Your situation may seem hopeless, but you can get beyond those major challenges to finish your dissertation.

by Michael Premo

Over the years, I’ve helped a lot of doctoral candidates (over a hundred) experiencing major challenges while writing their dissertation. Many of them had either stalled out or were dead in the water, and, because they waited to get help from a writing coach or APA editor, they were getting dangerously close to no longer qualifying for graduation. That’s years of time, energy, and money going toward nothing.

What’s Your Major Challenge?

The process of writing a dissertation is difficult. So, when other things get in the way, it becomes next to impossible to complete.

Let’s start with defining what a major challenge is to writing your dissertation: anything or person that disrupts your writing process for several months or more. Here are some examples of major disruptions:

  • Lack of clear knowledge on the topic
  • Life events
  • Occupational disruptions
  • Adversarial advisors
  • Time Management

Any of these look familiar? Sound a bit similar? If so, then you need to come to terms that you have a major challenge and need to address them immediately.

Tips to Get Writing, Again

Frustration and anxiety over not being able to write can destroy the entire process. In order to stay on top of it, I’ve got some tips for you to use today.

  1. Lack of clear knowledge on the topic

You may have been forced into this area of research by your advisor. Or, you’re not very strong in the area of methodology. The problem is that you’ve become bogged down with trying to ramp up and it’s really got you frustrated with the whole process. Let’s face it, you’re not going to be an expert on this topic, so you’ll need to stop trying. For the sake of your dissertation, please stop trying.

Tip: Focus on the relevant research and annotate those articles. Organize articles according to your research question variables. This will help in chapters 1 and 2. As for methodology, you’ve chosen it so learn it enough to have the resources and information needed for you to cite what you’ve learned in Chapter three, supporting all of the aspects necessary to get IRB approval.

  1. Life events

This is probably the most difficult to overcome and a major disruptor, if not a killer, to the process. Typically, this is a long-term situation, a sick loved one, or you are ill. Because the process of writing a dissertation takes so long, these things can happen and often do.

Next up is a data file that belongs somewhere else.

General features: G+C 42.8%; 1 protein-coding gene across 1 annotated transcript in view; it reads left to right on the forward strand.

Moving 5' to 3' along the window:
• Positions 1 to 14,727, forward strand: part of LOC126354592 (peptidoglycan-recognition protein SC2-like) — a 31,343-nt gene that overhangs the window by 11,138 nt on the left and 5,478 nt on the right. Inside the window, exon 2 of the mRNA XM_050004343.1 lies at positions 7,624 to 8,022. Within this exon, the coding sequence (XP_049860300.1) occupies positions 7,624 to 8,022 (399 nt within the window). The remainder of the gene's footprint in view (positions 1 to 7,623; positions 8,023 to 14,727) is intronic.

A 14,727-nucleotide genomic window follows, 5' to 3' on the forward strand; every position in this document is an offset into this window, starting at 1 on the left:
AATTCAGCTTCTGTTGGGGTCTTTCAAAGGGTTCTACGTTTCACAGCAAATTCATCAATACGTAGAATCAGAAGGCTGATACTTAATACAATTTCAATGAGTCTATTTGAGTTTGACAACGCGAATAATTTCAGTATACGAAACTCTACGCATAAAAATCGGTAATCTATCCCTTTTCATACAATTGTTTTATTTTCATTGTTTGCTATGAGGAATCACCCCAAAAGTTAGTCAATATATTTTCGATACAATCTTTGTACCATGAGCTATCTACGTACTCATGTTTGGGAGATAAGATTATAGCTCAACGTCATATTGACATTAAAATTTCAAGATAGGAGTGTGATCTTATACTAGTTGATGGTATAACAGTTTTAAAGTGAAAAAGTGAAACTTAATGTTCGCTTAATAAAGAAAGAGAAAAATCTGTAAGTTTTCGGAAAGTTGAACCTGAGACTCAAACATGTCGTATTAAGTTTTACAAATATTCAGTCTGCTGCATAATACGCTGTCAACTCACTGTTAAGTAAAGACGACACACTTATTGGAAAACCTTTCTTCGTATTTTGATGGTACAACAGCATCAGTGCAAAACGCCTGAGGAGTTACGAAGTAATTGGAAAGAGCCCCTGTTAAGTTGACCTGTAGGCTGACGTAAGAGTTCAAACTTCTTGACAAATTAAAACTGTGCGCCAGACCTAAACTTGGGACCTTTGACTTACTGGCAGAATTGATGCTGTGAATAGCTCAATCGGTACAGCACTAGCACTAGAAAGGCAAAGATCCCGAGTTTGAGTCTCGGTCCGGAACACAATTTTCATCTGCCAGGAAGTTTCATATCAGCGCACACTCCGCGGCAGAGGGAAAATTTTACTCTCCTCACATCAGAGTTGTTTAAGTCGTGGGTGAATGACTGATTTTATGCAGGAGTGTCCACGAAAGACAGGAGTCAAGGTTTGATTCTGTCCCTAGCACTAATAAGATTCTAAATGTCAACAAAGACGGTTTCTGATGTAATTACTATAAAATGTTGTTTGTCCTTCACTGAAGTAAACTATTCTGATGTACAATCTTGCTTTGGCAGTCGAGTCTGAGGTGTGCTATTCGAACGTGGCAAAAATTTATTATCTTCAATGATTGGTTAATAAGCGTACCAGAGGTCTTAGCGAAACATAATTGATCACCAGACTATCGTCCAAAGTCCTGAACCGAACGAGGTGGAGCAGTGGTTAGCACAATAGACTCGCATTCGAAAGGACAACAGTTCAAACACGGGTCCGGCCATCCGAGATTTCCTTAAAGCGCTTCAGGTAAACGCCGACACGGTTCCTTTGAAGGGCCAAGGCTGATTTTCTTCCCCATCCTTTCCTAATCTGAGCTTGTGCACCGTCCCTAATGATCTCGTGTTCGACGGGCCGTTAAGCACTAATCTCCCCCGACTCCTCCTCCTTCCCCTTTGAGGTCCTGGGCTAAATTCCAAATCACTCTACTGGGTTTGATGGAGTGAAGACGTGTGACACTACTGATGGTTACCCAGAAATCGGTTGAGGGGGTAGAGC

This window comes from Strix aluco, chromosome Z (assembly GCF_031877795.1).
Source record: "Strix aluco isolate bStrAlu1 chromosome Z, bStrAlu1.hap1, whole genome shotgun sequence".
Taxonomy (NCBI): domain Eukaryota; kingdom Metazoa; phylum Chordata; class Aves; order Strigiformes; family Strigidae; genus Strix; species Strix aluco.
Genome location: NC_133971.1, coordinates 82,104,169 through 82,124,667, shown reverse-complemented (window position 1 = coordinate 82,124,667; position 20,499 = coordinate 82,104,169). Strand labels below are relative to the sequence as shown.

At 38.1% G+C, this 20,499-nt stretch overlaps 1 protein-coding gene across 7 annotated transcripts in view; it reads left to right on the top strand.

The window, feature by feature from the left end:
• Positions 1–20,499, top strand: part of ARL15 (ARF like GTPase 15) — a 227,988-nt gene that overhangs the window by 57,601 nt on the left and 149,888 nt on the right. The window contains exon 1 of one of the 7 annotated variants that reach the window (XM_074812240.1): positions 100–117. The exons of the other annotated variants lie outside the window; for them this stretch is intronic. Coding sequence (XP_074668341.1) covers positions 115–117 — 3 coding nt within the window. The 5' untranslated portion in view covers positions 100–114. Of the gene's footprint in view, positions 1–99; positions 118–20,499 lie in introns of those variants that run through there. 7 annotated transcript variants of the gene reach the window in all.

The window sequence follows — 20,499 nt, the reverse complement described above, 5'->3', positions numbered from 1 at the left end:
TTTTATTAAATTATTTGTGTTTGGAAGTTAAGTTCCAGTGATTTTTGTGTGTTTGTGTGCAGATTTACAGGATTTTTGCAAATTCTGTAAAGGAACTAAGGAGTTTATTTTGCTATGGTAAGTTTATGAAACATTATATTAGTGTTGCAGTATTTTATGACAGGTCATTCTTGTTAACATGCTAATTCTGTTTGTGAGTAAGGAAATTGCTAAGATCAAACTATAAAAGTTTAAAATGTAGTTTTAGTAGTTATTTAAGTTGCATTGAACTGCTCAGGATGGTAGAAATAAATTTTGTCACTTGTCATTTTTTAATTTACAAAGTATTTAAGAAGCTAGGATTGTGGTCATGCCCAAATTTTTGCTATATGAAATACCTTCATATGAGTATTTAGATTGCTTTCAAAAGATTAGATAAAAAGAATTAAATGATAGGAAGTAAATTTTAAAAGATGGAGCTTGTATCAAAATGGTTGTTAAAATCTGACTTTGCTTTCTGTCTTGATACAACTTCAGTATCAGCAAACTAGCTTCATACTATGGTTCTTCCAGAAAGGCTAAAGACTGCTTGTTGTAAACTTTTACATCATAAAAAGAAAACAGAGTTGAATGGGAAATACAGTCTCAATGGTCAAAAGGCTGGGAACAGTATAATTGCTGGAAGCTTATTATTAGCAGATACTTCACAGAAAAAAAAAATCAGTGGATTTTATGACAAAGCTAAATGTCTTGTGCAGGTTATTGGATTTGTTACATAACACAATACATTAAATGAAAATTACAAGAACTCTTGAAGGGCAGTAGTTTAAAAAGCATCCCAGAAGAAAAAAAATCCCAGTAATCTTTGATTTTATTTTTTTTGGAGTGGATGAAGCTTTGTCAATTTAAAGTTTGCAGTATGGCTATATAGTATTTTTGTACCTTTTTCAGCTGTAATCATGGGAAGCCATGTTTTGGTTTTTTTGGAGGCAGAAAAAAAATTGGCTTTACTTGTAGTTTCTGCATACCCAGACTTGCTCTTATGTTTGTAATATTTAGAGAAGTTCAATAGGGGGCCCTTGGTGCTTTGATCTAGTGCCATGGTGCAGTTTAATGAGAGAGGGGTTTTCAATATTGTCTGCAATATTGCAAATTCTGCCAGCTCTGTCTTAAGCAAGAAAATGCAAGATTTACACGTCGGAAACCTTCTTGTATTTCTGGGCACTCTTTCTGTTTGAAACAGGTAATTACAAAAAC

Tip: Hire professional help. Your attention has been pulled away from the task at hand, so you need to optimize the time you do have. Yes, it costs money, but so does paying tuition while not writing. You need to take care of you and your family the best way you know how, so find the support of a professional writer to help you succeed.

  1. Occupational disruptions

Your work pays the bills and feeds your family. It’s a priority. But, the demands of your job have taken over and you no longer have the energy to work on your dissertation.

Tip: Time to call a family meeting: your spouse, children, parents, siblings and close friends. You need to lean on their support during this process. During the meeting, find out how they can help you. They may free up an hour a day. That’s 7 hours a week! Pure gold for research and writing. You should also hire professional help to keep you organized and on track.

  1. Adversarial advisors

This is a tough one. I’ve had lots of clients with advisors that were absent, didn’t respond for weeks or months, or just mean and egotistical. They don’t like your writing and there seems like there’s nothing you can do.

Tip: Reach out to people who had this advisor and find out what works and what doesn’t. They will give you the best insight and offer quick solutions. No such luck within the academic community? Work with a writing coach to act like a mediator. They will be able to see the disconnect and try to adjust your course of action.

  1. Time Management

Never been good with your time management skills? You’ll end up paying tuition for a year or two, when you shouldn’t. This can be a huge hit to your family’s finances.

Tip: It’s never too late to learn how to manage your time better. There are lots of books out there to teach you. I suggest finding the ones about building productive habits. This will help you at work, too.

Bottomline: Get Help!

As you can see, major challenges aren’t writer’s block or procrastination. These are situations beyond being stuck. You need more than gaining momentum. You need to get yourself out of a hole and get your dissertation done.

Getting help is one of the only ways you’re going to be able to do it. There are many ways to get help, but you need to take the first step; reach out to your colleagues, friends, family, and maybe a professional writing coach or APA editor. With their help, you’ll avoid the dreaded All-But-Dissertation (ABD) label, and save yourself a lot of time and money.

I’ve helped hundreds of doctoral candidates through every stage of this process. Send me an email if you have any questions, or would like to know what a writing coach can do for you.